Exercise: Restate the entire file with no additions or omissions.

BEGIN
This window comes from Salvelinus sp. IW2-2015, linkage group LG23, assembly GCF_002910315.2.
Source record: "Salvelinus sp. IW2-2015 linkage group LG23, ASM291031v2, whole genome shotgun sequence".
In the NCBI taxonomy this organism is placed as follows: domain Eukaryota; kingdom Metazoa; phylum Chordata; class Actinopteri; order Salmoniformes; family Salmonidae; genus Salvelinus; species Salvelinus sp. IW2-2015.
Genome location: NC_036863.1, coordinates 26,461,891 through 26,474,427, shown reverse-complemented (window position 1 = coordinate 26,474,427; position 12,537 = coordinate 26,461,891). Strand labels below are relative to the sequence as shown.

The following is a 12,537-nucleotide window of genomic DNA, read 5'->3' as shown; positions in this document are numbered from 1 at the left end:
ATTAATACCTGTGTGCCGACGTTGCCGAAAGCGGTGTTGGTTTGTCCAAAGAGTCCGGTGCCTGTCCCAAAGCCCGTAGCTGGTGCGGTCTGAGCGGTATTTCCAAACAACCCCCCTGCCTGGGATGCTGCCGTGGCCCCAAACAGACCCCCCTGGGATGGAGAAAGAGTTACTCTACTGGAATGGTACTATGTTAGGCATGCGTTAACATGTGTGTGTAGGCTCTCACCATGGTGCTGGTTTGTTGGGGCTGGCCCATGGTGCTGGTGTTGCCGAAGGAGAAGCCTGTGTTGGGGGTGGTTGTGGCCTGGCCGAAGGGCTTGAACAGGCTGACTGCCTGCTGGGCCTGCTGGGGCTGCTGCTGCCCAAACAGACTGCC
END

This window comes from Salvelinus sp. IW2-2015, linkage group LG23, assembly GCF_002910315.2.
Source record: "Salvelinus sp. IW2-2015 linkage group LG23, ASM291031v2, whole genome shotgun sequence".
In the NCBI taxonomy this organism is placed as follows: domain Eukaryota; kingdom Metazoa; phylum Chordata; class Actinopteri; order Salmoniformes; family Salmonidae; genus Salvelinus; species Salvelinus sp. IW2-2015.
Genome location: NC_036863.1, coordinates 26,461,891 through 26,474,427, shown reverse-complemented (window position 1 = coordinate 26,474,427; position 12,537 = coordinate 26,461,891). Strand labels below are relative to the sequence as shown.

The following is a 12,537-nucleotide window of genomic DNA, read 5'->3' as shown; positions in this document are numbered from 1 at the left end:
ATTAATACCTGTGTGCCGACGTTGCCGAAAGCGGTGTTGGTTTGTCCAAAGAGTCCGGTGCCTGTCCCAAAGCCCGTAGCTGGTGCGGTCTGAGCGGTATTTCCAAACAACCCCCCTGCCTGGGATGCTGCCGTGGCCCCAAACAGACCCCCCTGGGATGGAGAAAGAGTTACTCTACTGGAATGGTACTATGTTAGGCATGCGTTAACATGTGTGTGTAGGCTCTCACCATGGTGCTGGTTTGTTGGGGCTGGCCCATGGTGCTGGTGTTGCCGAAGGAGAAGCCTGTGTTGGGGGTGGTTGTGGCCTGGCCGAAGGGCTTGAACAGGCTGACTGCCTGCTGGGCCTGCTGGGGCTGCTGCTGCCCAAACAGACTGCC